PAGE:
Omnipresence of Kawaii
Kawaii can be found just about everywhere in Japan, on the streets, in local businesses, and large companies use them as kawaii (or yuru-chara) mascots to present services or products and even some public services.

Here are a few examples of notable kawaii use:

The Pokémon Pikachu: it is present on the sides of three All Nippon Airways planes.
Asahi Bank uses Miffy, a character from the Dutch series of books with children's pictures on some of its ATM cards.
forty-seven prefectures with its own yuru-chara
The Japanese post office uses Yu-Pack, a stylized letterbox
The Kawaii also increases the fashion consisting in dressing with clothes too big to accentuate a certain childish side of the people wearing them. Pastel colors are emphasized, usually accompanied by bags or small kawaii accessories with cartoon characters.

Kawaii Clothing and Fashion
Fashion uses a lot the kawaii, often characterized by clothes seem designed for children, use of cuffs, lace, candy pink, pastels. The kawaii accessories are jewelry, key chains or bags representing cartoon characters, pastries and rainbow unicorns.

On the other hand, fashion is not the only one to follow the kawaii trend, in fact, there are body postures, childish attitudes (foot in, head slightly down).

Kawaii in video games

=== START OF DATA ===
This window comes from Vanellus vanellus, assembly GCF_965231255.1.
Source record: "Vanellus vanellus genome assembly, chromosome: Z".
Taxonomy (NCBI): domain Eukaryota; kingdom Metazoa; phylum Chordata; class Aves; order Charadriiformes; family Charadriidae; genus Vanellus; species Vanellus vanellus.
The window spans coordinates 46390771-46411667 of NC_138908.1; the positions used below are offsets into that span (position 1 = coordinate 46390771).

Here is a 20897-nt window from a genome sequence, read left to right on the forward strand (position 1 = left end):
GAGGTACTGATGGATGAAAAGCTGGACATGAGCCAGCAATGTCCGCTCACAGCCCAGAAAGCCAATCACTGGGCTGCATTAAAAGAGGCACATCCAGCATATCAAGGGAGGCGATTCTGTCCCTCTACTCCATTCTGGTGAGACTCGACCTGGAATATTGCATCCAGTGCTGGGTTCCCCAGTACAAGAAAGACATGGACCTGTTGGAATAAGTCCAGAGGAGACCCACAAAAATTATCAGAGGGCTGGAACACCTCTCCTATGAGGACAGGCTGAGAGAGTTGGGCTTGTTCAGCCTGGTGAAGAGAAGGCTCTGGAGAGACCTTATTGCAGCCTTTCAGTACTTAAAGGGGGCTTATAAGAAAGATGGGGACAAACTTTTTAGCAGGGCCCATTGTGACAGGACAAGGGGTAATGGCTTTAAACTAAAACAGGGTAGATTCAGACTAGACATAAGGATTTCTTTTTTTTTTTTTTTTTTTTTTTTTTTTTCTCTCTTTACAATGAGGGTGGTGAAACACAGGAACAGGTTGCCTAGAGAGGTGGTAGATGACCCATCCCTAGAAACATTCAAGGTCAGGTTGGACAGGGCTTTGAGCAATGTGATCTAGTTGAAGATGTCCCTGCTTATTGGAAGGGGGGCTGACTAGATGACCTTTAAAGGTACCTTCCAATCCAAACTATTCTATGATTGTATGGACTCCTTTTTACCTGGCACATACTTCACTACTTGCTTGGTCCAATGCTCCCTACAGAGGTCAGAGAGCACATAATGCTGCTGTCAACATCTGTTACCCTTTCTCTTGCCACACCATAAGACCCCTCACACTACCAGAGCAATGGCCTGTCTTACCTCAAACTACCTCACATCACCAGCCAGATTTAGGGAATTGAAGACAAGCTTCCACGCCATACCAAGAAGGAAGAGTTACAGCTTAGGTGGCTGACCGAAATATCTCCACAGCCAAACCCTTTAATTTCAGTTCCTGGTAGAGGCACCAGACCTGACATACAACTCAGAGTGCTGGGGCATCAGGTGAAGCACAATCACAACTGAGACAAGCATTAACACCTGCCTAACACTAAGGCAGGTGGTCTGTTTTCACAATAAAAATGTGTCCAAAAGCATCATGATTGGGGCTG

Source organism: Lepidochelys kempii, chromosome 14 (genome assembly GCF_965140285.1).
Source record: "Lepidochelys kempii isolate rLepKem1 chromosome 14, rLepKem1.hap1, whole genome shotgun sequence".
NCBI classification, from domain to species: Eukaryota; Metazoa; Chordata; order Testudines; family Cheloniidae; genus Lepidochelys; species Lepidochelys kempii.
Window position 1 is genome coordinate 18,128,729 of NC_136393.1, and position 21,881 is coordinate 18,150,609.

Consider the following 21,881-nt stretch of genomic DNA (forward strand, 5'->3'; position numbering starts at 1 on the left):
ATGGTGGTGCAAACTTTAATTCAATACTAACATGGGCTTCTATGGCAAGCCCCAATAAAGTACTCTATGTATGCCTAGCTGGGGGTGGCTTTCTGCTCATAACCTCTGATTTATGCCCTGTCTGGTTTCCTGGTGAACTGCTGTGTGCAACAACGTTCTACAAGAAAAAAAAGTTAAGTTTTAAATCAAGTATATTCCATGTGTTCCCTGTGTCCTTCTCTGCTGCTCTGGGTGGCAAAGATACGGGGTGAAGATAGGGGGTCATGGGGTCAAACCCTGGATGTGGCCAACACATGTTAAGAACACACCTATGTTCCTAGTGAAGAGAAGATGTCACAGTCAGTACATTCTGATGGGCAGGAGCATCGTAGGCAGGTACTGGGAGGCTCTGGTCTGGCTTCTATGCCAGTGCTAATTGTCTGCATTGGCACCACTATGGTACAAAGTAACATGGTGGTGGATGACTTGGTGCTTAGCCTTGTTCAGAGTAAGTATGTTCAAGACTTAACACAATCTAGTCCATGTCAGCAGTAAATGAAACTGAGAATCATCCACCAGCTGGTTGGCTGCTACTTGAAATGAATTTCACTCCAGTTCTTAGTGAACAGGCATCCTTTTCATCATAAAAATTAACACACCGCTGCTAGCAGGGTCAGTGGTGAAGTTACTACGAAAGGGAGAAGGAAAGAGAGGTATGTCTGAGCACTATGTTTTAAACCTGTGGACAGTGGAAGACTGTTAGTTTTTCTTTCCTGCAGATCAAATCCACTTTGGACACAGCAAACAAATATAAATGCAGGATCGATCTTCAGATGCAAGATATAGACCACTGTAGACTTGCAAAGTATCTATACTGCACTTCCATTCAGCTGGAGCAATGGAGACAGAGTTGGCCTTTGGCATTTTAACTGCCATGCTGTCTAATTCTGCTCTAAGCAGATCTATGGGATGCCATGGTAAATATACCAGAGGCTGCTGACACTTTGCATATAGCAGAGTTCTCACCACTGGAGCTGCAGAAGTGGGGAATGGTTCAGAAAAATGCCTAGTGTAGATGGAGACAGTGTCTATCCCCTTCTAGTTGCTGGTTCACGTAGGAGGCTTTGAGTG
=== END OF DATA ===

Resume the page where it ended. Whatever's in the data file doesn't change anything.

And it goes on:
The culture of kawaii is also exploited in video games with manga or anime characters, some popular examples:

Pikmin: characters from the GameCube in 2001 using all the kawaii criteria.
LocoRoco characters of the PlayStation Portable in 2006
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Thus, Nintendo thanks to its empire in family games has made the kawaii a real marketing argument, moreover, Sony is trying to catch up in the field of the "cute"...

Kawaii Kitchen
In the kitchen, kawaii is characterized by the representation of cute, colorful, small dish. Thanks to the expansion of bento charaben, it is often decorated with a kawaii character. One can find in this type of recipe: egg moulds, which facilitates the representation of bears, rabbits, unicorn and others... It is not rare that the utensils are also kawaii.

Kawaii writing for children
Kawaii writing made its appearance among young Japanese teenage girls, Yamane Kazuma studied this movement between 1984 and 1986.

According to Sharon Kinsella, a researcher at the University of Cambridge, the kawaii need and this concentration around the cute began around 1970 in Japan, the method of writing is intended to be more rounded, embellishing the notes to resemble a much more childlike writing. This way of writing is also called "kitten's writing" or "false childish writing". In the mid-1980s, 55% of girls between twelve and eighteen years old used it.

Writing in Japan used to be vertical, with strokes that varied in thickness along the length (usually thick end and thin end). The new style was written in a side line, preferably with a mechanical pencil to make extremely fine and regular strokes. This method of writing used stylized, rounded characters, with some Latin symbols from the katakanas as well as hearts, small drawings, stars, smileys or faces randomly added to the content.

Kawaii in other cultures
The term Kawaii has become a very common word in some languages, strongly used by young people and otaku (adapted from Asian culture: manga, anime) in the USA the word is becoming more and more widespread and less asianizing.

The drawings Unicorn Kawaii
As a bonus to our article, we invite you to draw kawaii unicorns! You'll see it's easy and fun for children and adults alike.